Jijim or Cicim Kilim Rugs

CICIM or JIJIM

   The extra-weft semi-wrap float is a technique in which additional colored yarns are interlaced into the regular system of warp and weft in mostly balanced or weft- faced plain ground weave. Since the finished pattern forms solid lines over the plain ground weave, it gives the appearance of couched satin stitch and has even been erroneously referred to as a type of embroidery applied to plain weave flat- woven rugs.

   It is thought that the term cicim is derived from the Turkish word cici (small and delightful) plus the first person possessive suffix im In Iran the word jajim or jejim is used to describe one variety of warp-faced weave which produces narrow strips that are sewn together after they have been woven.

Cicim techniques

   The extra-weft thread or design yarn, generally being thicker than the warp and weft of the ground weave, gives a raised or couched effect. All cicim designs are in the form of narrow contours because of the technique. These solid-line motifs.may also be filled in with other techniques such as zili or sumak, or they may be woven close together with no ground weave visible in between. The weaver works on the reverse side of the fabric, thus the face of the rug remains at the back of the loom away from her. She first passes a shoot of weft, generally the same color as the warp, and depresses this with the beater. She then takes a rather long colored thread, passes this extra-weft from the back of the fabric to the front (away from her), carries it over a pair or warps and, after passing the weft, brings the extra-weft to the back of the fabric again where she leaves it hanging in front of herself. She then repeats the same sequence for each color or motif across the width of the fabric. All the pattern wefts are left hanging in front of her on the reverse side of the fabric until the next row. Every two sheds she passes a shoot of weft, depresses it and floats each of the extra- wefts over a set of warps, passing them to the back side to hang there. In some cases a second weaver may sit behind the loom to guide the threads through and across the face of the weave. In the finished cicim the loose ends are all on the back side.

Scattered motif

(in cicim technique on balanced plain weave)

   Scattered motifs (in cicim technique on balanced plain weave) is the form generally used to produce localized, isolated contour patterns on balanced plain weave. It is used on fine lightweight rugs, curtains, hearth- covers, ground rugs and divan covers. Occasionally strips 30-40 cm wide of a different color are woven and then stitched to gether to make large rugs or covers. Fine cicim seccades are woven in many regions such as Kecimuhsine, Konya. In the Kayseri, Nigde, Konya, Gaziantep, Malatya and Sivas regions, lengths of broad ground weave with localized, scatter- ed motifs in cicim technique are sewn together to form fine covers (perde). In Sivrihisar, Eskisehir and the Konya region small cicim rugs known as göllü (with a lake) are woven with a white ground and a small rectangular central medallion. In Obruk, Konya and around Karapinar, lightweight hearth rugs are still woven, but they are not so fine as those which were once woven there.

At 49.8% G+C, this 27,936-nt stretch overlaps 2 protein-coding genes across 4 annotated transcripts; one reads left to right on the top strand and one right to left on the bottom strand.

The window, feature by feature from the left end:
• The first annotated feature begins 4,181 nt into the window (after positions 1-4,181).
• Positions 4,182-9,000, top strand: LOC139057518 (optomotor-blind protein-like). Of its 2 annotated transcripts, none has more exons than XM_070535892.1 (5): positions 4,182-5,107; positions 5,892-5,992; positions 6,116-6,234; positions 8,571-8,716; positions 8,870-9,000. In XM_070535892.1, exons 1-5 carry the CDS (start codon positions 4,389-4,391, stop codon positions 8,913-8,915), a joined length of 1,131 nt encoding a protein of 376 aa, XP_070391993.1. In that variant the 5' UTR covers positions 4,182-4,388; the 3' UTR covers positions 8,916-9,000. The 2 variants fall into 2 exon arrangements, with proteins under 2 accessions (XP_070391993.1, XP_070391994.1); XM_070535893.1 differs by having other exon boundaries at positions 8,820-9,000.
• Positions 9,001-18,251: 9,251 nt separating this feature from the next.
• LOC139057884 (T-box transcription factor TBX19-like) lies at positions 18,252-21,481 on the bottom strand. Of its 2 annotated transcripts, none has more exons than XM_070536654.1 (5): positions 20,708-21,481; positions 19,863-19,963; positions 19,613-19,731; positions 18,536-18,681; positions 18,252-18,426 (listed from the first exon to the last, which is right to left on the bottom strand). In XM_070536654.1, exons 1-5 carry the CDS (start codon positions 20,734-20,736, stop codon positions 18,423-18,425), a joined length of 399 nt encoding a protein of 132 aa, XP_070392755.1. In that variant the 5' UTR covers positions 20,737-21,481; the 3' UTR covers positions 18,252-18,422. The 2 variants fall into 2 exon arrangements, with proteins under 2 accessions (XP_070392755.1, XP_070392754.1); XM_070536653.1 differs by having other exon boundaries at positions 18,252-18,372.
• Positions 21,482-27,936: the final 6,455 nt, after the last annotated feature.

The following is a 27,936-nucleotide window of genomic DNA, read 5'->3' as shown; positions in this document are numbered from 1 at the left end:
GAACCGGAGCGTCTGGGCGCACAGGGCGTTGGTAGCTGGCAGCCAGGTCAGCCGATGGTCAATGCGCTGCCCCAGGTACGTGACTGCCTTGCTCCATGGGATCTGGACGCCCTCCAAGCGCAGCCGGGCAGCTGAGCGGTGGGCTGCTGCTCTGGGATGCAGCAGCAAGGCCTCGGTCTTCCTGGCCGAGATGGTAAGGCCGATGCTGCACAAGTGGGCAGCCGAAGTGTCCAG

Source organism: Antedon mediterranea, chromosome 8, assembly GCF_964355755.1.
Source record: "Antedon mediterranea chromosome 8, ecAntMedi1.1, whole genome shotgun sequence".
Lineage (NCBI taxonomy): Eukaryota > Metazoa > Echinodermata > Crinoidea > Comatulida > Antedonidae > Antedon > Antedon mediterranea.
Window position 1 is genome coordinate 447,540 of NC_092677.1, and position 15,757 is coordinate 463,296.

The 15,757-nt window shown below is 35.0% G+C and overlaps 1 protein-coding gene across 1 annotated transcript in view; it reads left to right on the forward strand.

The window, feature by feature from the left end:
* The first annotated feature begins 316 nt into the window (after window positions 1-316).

Scattered motifs

(in cicim technique on weft-faced plain weave)

This technique, scattered motifs in cicim technique, is similar to the first but is a tougher fabric since it is woven on weft- faced weave. It is comparatively rare, being used for heybes, cuvals and rugs. Also some rugs may have scattered motifs on a weft- faced ground weave such as the seccades of the Helvaci near Izmir.

Solid design

(in cicim technique on balanced plain weave)

   This technique is generally used to produce a solid design on plain weaves which are sturdier than the two-warp type. In this variation extra-weft is semi-wrapped around three warps. The motifs are woven close together to give a compacted but contoured design which covers most of the surface of the woven piece. The technique is used for floor rugs, heybes, cuvals and hurcs. 

   This form of cicim is often confused with offset zili, probably because the floats are compacted as in zilis without large gaps between the motifs. However, weavers who use this particular form often do not weave zili. The basic sequence is similar to scattered pattern cicims, although the result looks different. It may be distinguished from contour zili and design filling offset zili by looking at the reserve side of the fabric. There the design thread covers the same line area as it does on the face. This is so because the design thread returns over this area to continue the same motif on the next shed upwards instead of floating straight up vertically on the reverse side in each shed as is the case in contour zili. This gives a dotted effect.

Solid design

(in cicim technique on weft-faced weave)

   This form of cicim tends to be very sturdy since it has both a solid design and a weft-faced ground. It is sometimes used on weaves in alternation with bands of plain color. In the regions around Malatya, Sivas, Gaziantep, Maras and Kayseri these are woven in two pieces and joined together to produce good-sized ru It is also used to weave heybes, cuvals and yastıks .

 


1 comment

  • Nice Post..

    Vineet Golchha

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